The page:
Stamford West, Stamford, Lincolnshire. Archaeological Excavation (OASIS ID: wessexar1-271360)

Wessex Archaeology, 2017

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https://doi.org/10.5284/1044400
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Wessex Archaeology (2017) Stamford West, Stamford, Lincolnshire. Archaeological Excavation (OASIS ID: wessexar1-271360) [data-set]. York: Archaeology Data Service [distributor] https://doi.org/10.5284/1044400

Introduction

Stamford West, Stamford, Lincolnshire. Archaeological Excavation (OASIS ID: wessexar1-271360)

Wessex Archaeology undertook a programme of archaeological excavation on land at Exeter Down, Stamford, Lincolnshire, prior to a mixed-use development. Two separate excavation areas were opened up. Within Area 1, the remains comprised a sequence of three roundhouses, the latest of which was set within a ditched enclosure. Ceramic and radiocarbon dating evidence indicate the settlement was occupied during the Early and Middle Iron Age.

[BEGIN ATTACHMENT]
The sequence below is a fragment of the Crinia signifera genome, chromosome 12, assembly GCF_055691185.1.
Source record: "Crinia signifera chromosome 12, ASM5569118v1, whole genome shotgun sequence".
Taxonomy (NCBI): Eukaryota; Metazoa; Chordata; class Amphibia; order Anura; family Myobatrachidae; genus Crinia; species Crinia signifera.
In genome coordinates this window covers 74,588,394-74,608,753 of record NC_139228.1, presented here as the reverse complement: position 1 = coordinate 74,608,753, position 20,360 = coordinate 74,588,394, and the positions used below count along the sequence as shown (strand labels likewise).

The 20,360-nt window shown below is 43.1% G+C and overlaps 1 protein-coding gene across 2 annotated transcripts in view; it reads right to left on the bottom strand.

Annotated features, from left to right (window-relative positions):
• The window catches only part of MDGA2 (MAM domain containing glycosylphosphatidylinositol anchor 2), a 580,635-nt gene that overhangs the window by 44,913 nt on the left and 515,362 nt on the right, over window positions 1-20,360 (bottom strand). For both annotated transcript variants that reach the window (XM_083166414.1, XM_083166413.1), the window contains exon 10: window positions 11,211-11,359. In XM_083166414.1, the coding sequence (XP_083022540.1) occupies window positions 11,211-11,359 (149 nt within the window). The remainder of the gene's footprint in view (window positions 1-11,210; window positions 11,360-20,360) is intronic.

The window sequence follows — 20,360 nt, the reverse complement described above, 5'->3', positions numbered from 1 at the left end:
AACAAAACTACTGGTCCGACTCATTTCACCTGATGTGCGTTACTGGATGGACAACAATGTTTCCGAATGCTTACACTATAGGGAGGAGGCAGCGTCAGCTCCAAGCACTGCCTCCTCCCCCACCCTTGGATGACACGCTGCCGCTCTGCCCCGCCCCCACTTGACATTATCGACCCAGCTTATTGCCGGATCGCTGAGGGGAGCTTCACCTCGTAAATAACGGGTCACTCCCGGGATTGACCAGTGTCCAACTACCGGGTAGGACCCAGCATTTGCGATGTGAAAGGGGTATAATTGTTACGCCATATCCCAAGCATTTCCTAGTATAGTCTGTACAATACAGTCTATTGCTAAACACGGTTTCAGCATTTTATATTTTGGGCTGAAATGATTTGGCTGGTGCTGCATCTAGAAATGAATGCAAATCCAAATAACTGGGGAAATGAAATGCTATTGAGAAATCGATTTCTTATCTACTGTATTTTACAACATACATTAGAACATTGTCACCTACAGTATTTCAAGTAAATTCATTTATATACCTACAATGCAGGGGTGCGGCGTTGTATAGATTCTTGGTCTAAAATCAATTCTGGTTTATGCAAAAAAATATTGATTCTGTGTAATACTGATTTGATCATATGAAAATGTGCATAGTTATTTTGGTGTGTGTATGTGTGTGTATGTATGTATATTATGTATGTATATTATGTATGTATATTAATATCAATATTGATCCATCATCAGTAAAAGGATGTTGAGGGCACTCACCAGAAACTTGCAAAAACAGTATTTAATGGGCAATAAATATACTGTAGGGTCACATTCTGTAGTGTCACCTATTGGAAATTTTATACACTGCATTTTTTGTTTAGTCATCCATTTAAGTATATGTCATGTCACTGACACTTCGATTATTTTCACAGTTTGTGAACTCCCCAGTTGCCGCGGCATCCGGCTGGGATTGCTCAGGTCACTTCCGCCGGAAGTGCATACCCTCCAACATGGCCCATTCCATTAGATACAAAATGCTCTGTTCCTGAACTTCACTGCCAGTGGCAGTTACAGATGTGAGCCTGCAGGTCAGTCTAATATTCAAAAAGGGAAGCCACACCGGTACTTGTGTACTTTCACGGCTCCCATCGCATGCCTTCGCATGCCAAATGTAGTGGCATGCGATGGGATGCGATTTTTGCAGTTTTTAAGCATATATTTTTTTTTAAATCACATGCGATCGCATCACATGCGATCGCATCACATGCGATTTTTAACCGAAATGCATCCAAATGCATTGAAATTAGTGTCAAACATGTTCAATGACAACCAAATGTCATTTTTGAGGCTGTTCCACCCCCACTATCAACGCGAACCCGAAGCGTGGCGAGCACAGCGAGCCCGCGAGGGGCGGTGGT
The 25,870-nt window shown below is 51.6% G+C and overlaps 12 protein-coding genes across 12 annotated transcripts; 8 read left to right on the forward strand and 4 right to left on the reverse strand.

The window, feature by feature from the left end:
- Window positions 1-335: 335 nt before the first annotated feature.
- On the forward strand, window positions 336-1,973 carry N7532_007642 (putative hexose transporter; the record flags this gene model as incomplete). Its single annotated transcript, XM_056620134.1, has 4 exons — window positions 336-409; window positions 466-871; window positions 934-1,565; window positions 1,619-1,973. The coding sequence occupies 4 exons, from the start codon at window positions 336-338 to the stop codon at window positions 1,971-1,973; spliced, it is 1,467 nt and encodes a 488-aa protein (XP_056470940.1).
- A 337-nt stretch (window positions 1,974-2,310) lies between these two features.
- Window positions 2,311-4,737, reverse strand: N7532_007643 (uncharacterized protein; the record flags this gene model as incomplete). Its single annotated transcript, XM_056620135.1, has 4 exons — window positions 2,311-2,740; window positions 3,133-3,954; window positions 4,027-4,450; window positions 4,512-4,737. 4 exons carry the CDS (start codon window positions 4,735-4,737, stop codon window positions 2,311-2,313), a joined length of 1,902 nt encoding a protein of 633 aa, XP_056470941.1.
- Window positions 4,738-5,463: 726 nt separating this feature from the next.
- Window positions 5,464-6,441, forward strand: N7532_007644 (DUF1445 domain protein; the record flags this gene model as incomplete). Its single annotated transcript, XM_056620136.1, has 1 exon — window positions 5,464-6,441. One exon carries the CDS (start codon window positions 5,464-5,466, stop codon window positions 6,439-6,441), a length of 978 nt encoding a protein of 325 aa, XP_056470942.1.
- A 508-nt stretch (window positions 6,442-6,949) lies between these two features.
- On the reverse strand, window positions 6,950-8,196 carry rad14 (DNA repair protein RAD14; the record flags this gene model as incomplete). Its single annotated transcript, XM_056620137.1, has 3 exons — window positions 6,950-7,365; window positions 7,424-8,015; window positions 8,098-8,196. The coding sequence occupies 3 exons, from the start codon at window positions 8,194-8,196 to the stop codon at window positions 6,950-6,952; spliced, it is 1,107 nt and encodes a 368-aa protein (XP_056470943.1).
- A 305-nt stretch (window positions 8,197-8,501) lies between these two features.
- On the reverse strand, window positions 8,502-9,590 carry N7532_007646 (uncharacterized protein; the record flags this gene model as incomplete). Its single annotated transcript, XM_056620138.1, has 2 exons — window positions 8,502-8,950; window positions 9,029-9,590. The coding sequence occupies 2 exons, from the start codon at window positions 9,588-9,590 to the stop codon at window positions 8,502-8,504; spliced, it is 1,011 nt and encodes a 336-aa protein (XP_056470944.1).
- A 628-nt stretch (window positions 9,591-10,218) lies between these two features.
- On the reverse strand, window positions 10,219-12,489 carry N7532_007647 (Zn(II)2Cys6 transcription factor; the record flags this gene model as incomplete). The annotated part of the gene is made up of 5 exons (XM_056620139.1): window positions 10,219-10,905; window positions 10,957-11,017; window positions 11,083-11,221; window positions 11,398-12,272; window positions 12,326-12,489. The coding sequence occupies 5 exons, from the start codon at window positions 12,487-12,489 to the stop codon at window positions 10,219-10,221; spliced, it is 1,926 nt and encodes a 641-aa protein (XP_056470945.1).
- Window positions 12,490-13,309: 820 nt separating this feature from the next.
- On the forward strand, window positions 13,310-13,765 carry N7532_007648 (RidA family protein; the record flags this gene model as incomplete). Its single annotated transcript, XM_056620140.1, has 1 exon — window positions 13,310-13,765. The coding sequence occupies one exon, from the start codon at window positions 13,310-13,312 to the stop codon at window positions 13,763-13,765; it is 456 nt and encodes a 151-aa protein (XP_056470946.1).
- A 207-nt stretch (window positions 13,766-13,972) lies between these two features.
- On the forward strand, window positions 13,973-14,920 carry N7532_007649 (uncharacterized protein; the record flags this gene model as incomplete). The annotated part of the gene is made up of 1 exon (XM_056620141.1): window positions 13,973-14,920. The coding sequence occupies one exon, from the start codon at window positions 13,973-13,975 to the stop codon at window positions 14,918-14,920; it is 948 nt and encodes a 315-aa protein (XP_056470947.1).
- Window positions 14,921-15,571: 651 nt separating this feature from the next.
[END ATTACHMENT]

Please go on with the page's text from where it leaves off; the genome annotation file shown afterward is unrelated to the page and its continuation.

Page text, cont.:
By the Late Iron Age, occupation appears to have ceased, and an arrangement of field boundary ditches suggests a purely agricultural use for the land instead. Area 2 contained two small iron smelting furnaces and a cluster of pits. Evidence suggests that the furnaces date to the Early to Middle Iron Age, and represent localised small-scale iron production. Evidence of ironworking is known from the vicinity of the Site, but the remains found at Stamford West appear to be a notably early manifestation of the technology. A general absence of diagnostic smithing slag and residues suggest this process occurred elsewhere. Although the furnaces were poorly preserved, their morphology suggests they were of the bowl type; if correct this would be of some significance for the understanding of the development of ironworking technology. Animal bone from the settlement indicates an unusually even proportion of cattle and sheep when compared with regional norms. The overall picture is of have been mixed and non-specialised agriculture. Environmental remains suggest cereal cultivation and grassland, field margins/hedgerows, waste ground, arable and oak and hazel woodland in the wider environment.